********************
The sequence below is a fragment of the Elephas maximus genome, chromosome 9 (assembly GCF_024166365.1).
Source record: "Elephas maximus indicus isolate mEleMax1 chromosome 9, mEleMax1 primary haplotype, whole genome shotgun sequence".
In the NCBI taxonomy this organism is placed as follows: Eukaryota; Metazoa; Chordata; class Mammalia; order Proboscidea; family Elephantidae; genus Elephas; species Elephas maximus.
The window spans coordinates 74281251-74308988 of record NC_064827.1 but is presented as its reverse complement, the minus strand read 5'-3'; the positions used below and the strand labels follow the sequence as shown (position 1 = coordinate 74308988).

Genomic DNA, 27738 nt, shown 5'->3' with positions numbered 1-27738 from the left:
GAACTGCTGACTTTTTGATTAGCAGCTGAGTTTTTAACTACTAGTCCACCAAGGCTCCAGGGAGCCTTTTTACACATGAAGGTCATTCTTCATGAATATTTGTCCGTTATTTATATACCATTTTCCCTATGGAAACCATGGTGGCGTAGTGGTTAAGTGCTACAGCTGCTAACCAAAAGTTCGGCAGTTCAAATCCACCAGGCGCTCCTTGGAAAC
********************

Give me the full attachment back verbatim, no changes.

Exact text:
The sequence below is a fragment of the Elephas maximus genome, chromosome 9 (assembly GCF_024166365.1).
Source record: "Elephas maximus indicus isolate mEleMax1 chromosome 9, mEleMax1 primary haplotype, whole genome shotgun sequence".
In the NCBI taxonomy this organism is placed as follows: Eukaryota; Metazoa; Chordata; class Mammalia; order Proboscidea; family Elephantidae; genus Elephas; species Elephas maximus.
The window spans coordinates 74281251-74308988 of record NC_064827.1 but is presented as its reverse complement, the minus strand read 5'-3'; the positions used below and the strand labels follow the sequence as shown (position 1 = coordinate 74308988).

Genomic DNA, 27738 nt, shown 5'->3' with positions numbered 1-27738 from the left:
GAACTGCTGACTTTTTGATTAGCAGCTGAGTTTTTAACTACTAGTCCACCAAGGCTCCAGGGAGCCTTTTTACACATGAAGGTCATTCTTCATGAATATTTGTCCGTTATTTATATACCATTTTCCCTATGGAAACCATGGTGGCGTAGTGGTTAAGTGCTACAGCTGCTAACCAAAAGTTCGGCAGTTCAAATCCACCAGGCGCTCCTTGGAAAC